I suppose it is my time in the Gilt Market which means I follow it but there has been quite a shift which is getting ignored. Let me shift to the economic implications of this of which the most obvious is that the UK government can borrow very cheaply. Even if we look at the thirty-year yield at 1.59% it is very low in historical terms and but for the fact we have seen negative yields elsewhere ( and very briefly here) I would call it ultra low. No doubt its move lower last night was influenced by the £3.4 billion of purchases by the Bank of England this week especially the £1.1 billion of our 2057 Gilt. Added to that was the way that as we expected here the US Federal Reserve folded like a deck chair last night as placed a Powell put option under the US stock market.

UK Public Finances

Another area where I have been on a lonely journey is this which I reflected on last week ahead of the Spring Statement in the UK.

 However it does provide an opportunity to make clear how much the UK public finances have improved in the last few years. This often gets ignored in the media maelstrom as the priority is more often to score a political point.

In fact the January figures had been really good but maybe a little too good to be true.

Whilst some tax may have been paid earlier this year and flattered the Income Tax self assessment season the direction of travel is and has been clear.

So let us now find out.

Borrowing (public sector net borrowing excluding public sector banks) in February 2019 was £0.2 billion, £1.0 billion less than in February 2018; this was the lowest February borrowing since 2017.

So that is hopeful as there was no reverse swing but as ever we need to take some perspective for a clearer picture.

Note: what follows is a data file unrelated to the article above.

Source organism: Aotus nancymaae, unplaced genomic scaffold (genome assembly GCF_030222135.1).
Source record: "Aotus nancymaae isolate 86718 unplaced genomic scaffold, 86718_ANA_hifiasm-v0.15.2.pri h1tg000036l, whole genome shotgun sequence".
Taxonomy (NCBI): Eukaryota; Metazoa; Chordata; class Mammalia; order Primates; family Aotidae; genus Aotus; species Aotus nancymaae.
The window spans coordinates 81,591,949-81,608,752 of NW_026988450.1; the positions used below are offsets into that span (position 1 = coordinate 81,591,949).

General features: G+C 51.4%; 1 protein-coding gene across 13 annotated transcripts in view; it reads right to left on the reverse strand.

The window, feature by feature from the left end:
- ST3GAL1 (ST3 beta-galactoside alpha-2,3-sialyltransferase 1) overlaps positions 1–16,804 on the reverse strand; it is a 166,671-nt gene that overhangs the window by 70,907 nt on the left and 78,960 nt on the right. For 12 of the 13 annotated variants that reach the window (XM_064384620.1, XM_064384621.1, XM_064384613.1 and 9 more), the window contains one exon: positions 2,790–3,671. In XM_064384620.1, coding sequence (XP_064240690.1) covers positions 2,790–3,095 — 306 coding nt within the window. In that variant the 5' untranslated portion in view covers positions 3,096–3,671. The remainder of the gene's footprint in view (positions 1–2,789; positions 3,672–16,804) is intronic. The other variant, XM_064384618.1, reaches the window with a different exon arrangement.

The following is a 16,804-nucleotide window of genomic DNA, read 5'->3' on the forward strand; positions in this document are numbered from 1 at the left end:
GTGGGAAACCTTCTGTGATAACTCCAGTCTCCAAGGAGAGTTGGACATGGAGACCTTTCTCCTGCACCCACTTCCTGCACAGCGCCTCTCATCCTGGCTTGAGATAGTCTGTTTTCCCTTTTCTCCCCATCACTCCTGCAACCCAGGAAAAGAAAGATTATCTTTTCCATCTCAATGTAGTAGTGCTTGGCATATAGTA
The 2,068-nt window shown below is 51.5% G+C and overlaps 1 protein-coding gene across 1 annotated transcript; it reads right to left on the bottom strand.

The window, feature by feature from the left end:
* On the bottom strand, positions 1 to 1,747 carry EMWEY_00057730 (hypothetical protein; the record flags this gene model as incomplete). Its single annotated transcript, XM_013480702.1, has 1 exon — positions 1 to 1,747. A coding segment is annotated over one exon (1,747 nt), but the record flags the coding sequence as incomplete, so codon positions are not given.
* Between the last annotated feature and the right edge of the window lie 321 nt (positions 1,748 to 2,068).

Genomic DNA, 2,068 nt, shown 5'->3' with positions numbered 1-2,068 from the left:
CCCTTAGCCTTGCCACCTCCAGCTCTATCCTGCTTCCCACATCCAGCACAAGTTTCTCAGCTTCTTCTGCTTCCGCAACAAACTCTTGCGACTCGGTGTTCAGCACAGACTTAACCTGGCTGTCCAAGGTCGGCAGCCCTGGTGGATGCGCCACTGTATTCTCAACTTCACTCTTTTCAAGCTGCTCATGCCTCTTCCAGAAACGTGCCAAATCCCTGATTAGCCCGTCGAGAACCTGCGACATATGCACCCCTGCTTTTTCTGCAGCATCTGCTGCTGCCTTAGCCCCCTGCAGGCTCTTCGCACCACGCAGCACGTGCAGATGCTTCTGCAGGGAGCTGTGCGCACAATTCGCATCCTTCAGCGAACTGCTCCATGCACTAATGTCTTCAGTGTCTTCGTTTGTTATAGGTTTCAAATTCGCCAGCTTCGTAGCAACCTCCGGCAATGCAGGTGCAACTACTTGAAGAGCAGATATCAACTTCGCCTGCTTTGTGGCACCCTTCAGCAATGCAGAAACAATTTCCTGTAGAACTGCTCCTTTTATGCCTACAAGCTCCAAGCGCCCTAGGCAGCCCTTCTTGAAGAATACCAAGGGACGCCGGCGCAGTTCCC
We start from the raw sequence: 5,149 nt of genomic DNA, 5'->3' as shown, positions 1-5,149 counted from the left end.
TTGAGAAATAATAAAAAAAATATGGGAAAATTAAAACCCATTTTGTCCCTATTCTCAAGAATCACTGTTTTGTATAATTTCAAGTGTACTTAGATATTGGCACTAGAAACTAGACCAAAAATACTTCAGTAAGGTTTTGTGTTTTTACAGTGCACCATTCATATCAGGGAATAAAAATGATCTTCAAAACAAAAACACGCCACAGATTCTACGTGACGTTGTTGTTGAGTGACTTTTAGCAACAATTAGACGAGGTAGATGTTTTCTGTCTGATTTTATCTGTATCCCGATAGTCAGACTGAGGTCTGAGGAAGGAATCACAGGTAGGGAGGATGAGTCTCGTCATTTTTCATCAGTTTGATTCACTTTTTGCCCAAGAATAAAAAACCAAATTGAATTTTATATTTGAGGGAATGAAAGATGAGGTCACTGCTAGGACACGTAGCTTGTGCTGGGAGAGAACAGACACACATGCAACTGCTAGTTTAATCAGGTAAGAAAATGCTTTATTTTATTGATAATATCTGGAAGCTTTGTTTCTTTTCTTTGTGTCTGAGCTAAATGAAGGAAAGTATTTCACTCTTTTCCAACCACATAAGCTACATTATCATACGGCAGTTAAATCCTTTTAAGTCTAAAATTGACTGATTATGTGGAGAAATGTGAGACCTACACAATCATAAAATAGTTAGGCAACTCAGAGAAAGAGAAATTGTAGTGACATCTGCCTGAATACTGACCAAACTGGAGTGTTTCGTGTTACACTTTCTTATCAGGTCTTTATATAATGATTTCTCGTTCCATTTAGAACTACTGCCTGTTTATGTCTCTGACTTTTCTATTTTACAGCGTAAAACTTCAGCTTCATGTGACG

Borrowing in the current financial year-to-date (April 2018 to February 2019) (YTD) was £23.1 billion, £18.0 billion less than in the same period last year; the lowest YTD borrowing for 17 years (April 2001 to February 2002).

We see that we have maintained the same trend as the difference between this and January is within the likely error at £500 million. Also the driving force here was as hoped a strong tax collecting season.

combined self-assessed Income Tax receipts were £18.7 billion, of which £14.7 billion was paid in January and £4.0 billion was paid in February; an increase of £1.7 billion compared with the same period in 2018…….Combined Capital Gains Tax receipts were £8.8 billion, of which £6.8 billion was paid in January and £2.0 billion was paid in February; an increase of £1.3 billion compared with the same period in 2018.

I have to confess I am a little surprised at the relative size of the capital gains take and can only think that higher asset prices have helped. Do readers have any insight on it?

This means that looked at in isolation the UK fiscal position now looks very strong and we may be approaching fiscal balance which has been 2/3  years away since about 2012! Of course it may be spent and if we widen our outlook there are plainly plenty of good causes out there such as the Universal Credit shambles and the police for starters.

The national debt position is more complex.

Debt (public sector net debt excluding public sector banks) at the end of February 2019 was £1,785.6 billion (or 82.8% of gross domestic product (GDP)); an increase of £22.7 billion (or a decrease of 1.4 percentage points of GDP) on February 2018.

As you can see the rate of rise has slowed very sharply and such that even the low rate of economic growth we have seen has exceeded it causing the debt to GDP ratio to fall. Now I was asked on here about the banks last week and replied with this.

But it misses out the banks which would add another £283 billion to this. So much less than they did but still there.

So if we put them back in then the debt to GDP ratio is more like 96% but as I then pointed out the poor design of the Bank of England Term Funding Scheme amongst other things means this happens too.

Also they impact in another way as the Bank of England adds £185 billion to the national debt mostly via help to the banks.

So if we knock that off then a more realistic ratio is perhaps 87%.

Retail Sales